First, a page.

Consumption could lead to E. coli infection, serious illness

The Kentucky Department for Public Health is warning consumers about the dangers of consuming unpasteurized milk as well as other products that could lead to disease-producing E. coli infection, following a recent outbreak in North Central Kentucky and the hospitalization of four children.

DPH has been working with local health departments, hospital and the provider community to investigate the outbreak. Four of the five children associated with the cluster developed Hemolytic Uremic Syndrome (HUS), a disease caused by the most severe E. coli infections which may result in life-threatening kidney failure.

“At this time, we know that all of the children consumed unpasteurized milk, which is different from the milk and dairy products you purchase at the grocery store,” said DPH Commissioner Stephanie Mayfield, M.D. “Unpasteurized milk is dangerous and has not undergone a process to kill bacteria before it is consumed, meaning it could contain disease-causing agents such as E. coli. The health of anyone who drinks unpasteurized milk can be affected if they are exposed to E. coli or other bacteria that can cause very serious illness, but the risk is even greater for children.”

The sale of raw, unpasteurized milk is illegal in the state of Kentucky. However, individuals sometimes gain access to unpasteurized milk and consume the product despite the associated health risks.

“Raw milk, no matter how carefully it is produced, may contain pathogens,” said Mayfield. “Just as we recommend that you don’t eat raw hamburger, pork or fish, we also advise that consumers don’t drink raw, unpasteurized milk.”

According to DPH, children are more likely than adults to develop complications of E. coli infection, especially if they are younger than 5. Signs of an infection include diarrhea, stomach cramps, nausea and vomiting. HUS only develops in a small percentage of children with E. coli infection, but is a serious health concern. The condition can cause seizures, altered mental states, confusion, fatigue, dehydration, neurological complications and kidney failure. Patients with severe kidney disease may require dialysis. Three to 5 percent of HUS cases result in death, according to the National Institutes of Health.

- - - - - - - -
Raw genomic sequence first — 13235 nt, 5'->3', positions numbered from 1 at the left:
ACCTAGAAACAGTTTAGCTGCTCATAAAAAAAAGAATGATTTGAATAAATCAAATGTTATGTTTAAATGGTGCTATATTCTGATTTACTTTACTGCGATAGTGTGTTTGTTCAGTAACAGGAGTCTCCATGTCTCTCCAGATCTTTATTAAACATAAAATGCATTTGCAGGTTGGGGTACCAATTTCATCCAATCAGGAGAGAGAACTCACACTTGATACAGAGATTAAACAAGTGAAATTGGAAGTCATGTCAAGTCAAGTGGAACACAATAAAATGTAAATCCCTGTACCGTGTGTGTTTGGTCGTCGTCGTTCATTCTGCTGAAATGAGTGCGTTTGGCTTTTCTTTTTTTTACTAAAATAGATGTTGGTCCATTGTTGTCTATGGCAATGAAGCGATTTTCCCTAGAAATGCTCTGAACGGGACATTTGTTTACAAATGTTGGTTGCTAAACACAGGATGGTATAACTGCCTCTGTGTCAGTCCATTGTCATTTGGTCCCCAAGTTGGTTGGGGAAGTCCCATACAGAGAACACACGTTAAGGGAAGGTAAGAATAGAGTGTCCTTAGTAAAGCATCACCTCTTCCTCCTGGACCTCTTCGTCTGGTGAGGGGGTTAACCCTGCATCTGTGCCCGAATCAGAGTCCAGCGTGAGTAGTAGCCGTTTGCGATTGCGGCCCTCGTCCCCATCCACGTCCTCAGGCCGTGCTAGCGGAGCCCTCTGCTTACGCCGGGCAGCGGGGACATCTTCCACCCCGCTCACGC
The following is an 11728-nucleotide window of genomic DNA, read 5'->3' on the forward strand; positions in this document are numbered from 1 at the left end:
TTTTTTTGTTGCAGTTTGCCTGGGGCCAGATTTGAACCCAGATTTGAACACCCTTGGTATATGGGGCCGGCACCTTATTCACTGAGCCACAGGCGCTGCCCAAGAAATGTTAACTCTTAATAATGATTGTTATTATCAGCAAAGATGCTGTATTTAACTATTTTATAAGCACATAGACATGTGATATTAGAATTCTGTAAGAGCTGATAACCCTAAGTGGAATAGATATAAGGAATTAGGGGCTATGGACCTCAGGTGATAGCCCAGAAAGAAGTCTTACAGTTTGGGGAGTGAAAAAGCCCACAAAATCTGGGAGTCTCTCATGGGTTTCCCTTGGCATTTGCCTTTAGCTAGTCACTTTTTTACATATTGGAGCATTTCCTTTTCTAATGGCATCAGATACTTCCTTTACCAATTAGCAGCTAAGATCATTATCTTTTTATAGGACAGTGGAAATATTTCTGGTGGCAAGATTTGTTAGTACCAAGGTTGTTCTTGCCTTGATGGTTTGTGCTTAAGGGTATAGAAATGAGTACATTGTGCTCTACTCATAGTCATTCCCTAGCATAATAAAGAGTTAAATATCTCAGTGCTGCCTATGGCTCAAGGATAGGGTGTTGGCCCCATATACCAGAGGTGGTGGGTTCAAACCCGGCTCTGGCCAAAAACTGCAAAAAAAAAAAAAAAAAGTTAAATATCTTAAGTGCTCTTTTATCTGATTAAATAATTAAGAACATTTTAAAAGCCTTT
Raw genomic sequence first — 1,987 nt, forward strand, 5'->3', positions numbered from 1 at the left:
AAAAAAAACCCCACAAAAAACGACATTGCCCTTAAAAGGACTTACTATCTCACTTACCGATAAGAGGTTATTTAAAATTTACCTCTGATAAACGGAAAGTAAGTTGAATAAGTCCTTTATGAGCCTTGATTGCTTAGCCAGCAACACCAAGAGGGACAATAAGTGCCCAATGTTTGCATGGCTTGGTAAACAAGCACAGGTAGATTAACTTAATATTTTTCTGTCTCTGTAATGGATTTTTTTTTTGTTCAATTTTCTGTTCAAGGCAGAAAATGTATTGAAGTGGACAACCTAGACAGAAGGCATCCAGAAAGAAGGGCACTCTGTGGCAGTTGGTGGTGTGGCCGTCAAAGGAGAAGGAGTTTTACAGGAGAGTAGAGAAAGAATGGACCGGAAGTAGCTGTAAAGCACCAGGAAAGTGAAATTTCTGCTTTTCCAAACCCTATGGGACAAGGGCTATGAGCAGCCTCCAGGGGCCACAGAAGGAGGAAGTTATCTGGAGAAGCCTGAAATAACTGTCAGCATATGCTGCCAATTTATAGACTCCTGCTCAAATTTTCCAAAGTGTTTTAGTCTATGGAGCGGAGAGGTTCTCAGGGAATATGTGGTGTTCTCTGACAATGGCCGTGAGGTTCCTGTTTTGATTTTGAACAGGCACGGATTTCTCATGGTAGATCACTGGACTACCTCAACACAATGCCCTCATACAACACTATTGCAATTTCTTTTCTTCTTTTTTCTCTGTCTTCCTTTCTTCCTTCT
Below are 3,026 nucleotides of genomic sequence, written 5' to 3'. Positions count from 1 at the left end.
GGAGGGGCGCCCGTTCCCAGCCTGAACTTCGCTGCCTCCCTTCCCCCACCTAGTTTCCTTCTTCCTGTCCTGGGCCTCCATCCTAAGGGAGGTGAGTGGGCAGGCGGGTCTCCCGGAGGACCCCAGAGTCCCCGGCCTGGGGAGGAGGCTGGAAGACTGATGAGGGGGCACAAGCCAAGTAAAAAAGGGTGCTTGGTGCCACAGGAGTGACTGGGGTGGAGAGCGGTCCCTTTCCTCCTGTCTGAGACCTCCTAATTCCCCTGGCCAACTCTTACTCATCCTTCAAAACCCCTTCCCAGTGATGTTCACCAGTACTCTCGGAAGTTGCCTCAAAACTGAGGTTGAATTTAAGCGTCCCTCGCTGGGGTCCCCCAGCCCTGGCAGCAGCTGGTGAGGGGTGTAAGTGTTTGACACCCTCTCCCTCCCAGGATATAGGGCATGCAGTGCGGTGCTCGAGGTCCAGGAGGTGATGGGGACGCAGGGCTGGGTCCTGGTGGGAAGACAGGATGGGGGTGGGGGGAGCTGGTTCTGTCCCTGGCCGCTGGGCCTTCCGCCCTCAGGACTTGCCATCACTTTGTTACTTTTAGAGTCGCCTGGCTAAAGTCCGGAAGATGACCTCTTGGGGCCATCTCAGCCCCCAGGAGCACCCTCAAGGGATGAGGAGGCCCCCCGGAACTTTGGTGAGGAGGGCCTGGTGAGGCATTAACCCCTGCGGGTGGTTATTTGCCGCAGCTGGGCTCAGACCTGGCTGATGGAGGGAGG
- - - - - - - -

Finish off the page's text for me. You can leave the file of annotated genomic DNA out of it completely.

Confirming a direct link to a given source of food or milk that causes an outbreak can be difficult, especially in situations where exposures occurred over a brief window of time. Laboratory testing has not yet definitively identified the source of the recent illnesses.

DPH is stressing the dangers of unpasteurized milk after learning all the affected children had consumed it and because it is a known source of E. coli bacteria, as well as numerous other pathogens that can lead to illness.

The pasteurization process, which uses heat to treat raw milk and kill pathogens, has been used since 1908 to assure the health and safety of the milk supply. All milk sold in Kentucky must be pasteurized, which is noted on the product label. If individuals are unsure if milk is pasteurized, they are advised to check the product labeling, ask their clerk or grocer, or to throw it out if pasteurization cannot be verified.

“Do not purchase milk unless you can verify that it has been pasteurized,” said Lewis Ramsey, manager of the DPH milk safety branch.

According to the Centers for Disease Control and Prevention (CDC), from 1998 through 2011, 148 outbreaks due to consumption of unpasteurized milk or unpasteurized milk products were reported. These resulted in 2,384 illnesses, 284 hospitalizations and two deaths. Most of these illnesses were caused by E. coli, Campylobacter, Salmonella or Listeria.

“Unpasteurized milk is not safe for consumption,” said Mayfield. “Anyone who consumes or is planning to consume unpasteurized milk should consider the risks. We are asking you to do what is necessary to avoid exposure to E. coli or other sources of illness that could result from consuming products that have not been properly treated to eliminate bacteria.”

In addition to only drinking pasteurized milk, the public can help prevent HUS and E. coli infections by:

• Thoroughly washing produce before eating;

• Washing hands frequently for at least 20 seconds with soap and water, especially after going to the bathroom, handling raw meat and eggs, or petting animals;

• Thoroughly cooking meat;

• Cleaning and sanitizing food preparation areas;

• Avoiding swallowing lake or pool water;

• Drinking only pasteurized apple cider;

• Frequently cleaning and sanitizing restrooms, including door knobs and faucets; and

• Reporting diarrheal illnesses to your physician.